Fentanyl, originally developed in Belgium in the 1950s to aid cancer patients with their pain, is also partly behind a growing opioid crisis in the US

And fatalities from so-called ‘legal highs’, such as spice, reduced by more than a half in 2017, from 123 in 2016 to 61.

The reduction follows the Government’s strict introduction of a blanket ban on new psychoactive substances.

But statisticians argued last year’s death rate remains similar to 2016, when there were 3,744 deaths related to drug poisoning.

ONS health analysis statistician Ellie Osborn said: ‘The figures published today show that the level of drug poisoning deaths in 2017 remained stable.

‘However, despite deaths from most opiates declining or remaining steady, deaths from fentanyl continued to rise, as did cocaine deaths.’  

Last year, there were 2,521 male drug-related deaths and 1,235 female.

Most were from drug misuse, which accounted for 67 per cent of the total number of drug poisoning deaths. 

Ian Hamilton, a drug researcher at York University, told MailOnline: ‘More people now die due to drugs than as a result of fatal car accidents. 

Last year, there were 2,521 male drug-related deaths and 1,235 female, according to ONS

Last year, there were 2,521 male drug-related deaths and 1,235 female, according to ONS

‘Unfortunately, these people are dying in their forties and fifties, decades before the average person. 

WHAT DRUGS WERE RESPONSIBLE FOR THE DEATHS? 

  • Heroin or morphine: 1,164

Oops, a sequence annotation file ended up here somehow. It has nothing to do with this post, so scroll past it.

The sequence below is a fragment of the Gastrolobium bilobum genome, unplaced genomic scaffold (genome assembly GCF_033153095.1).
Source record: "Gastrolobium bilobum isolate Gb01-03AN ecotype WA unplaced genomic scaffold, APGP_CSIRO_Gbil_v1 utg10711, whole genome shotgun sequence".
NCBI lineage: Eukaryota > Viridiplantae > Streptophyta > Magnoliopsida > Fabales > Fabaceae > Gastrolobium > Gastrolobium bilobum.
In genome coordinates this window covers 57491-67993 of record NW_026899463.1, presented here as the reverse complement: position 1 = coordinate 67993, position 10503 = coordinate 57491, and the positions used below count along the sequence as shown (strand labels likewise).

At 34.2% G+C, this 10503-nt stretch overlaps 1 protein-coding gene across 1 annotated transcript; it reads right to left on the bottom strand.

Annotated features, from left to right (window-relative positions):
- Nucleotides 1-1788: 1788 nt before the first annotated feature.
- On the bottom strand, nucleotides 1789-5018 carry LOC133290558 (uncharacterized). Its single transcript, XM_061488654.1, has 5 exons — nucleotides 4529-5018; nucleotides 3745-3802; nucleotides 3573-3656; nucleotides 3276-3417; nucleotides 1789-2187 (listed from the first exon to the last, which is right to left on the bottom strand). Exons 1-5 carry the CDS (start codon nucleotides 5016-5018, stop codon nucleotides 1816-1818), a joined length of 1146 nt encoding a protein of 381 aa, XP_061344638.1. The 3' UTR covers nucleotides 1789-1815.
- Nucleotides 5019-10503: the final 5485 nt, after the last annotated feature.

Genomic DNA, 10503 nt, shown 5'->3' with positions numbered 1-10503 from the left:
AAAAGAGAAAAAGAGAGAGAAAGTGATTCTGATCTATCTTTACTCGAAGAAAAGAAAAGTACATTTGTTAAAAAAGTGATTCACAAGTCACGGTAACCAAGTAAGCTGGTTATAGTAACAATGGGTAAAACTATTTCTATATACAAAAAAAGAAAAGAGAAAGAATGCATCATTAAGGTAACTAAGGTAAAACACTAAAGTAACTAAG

• Methadone: 367 
  • Tramadol: 185 
  • Codeine not from compound formulation: 156
  • Dihydrocodeine not from compound formulation: 94
  • Fentanyl: 75 
  • Other specified opiate: 9 
  • Unspecified opiate: 190 
  • Cocaine: 432 
  • Any amphetamine: 150 
  • Ecstasy/MDMA: 56 
  • Cannabis: 29 
  • Any new psychoactive substance: 61 
  • Any benzodiazepine: 391 
  • Zopiclone/Zolpidem: 126 
  • Any antidepressant: 484
  • Any antipsychotic: 120
  • Paracetamol: 218 

‘These deaths are largely preventable but would require investment in drug treatment.

‘But treatment budgets have been savagely cut since 2010, and we are now seeing the horrific impact of these cuts on the record number of people dying.’

He added that young people dying from ecstasy often makes the headlines – 

But Mr Hamilton argued it is ‘middle-aged people using heroin and diazepam that make up the majority of these deaths,.’. 

Martin Powell, from Transform Drug Policy Foundation, accused politicians of not funding measures proven to save lives across the world.

He told the BBC: ‘The UK government has nowhere left to hide. They are responsible for vulnerable people dying in droves.’

Karen Tyrell, executive director of alcohol and drug charity Addaction, said: ‘The truth is that most drug-related deaths are preventable.

‘People who use opioids often have cumulative physical and mental health problems.

‘Most of them have had very difficult, often traumatic lives and we’re letting them down if we don’t give them the best care that we can.’

Ms Tyrell added: ‘Nobody wakes up in the morning and decides to become dependent on drugs.

‘Everyone deserves help, and we know every person can recover with the right support.’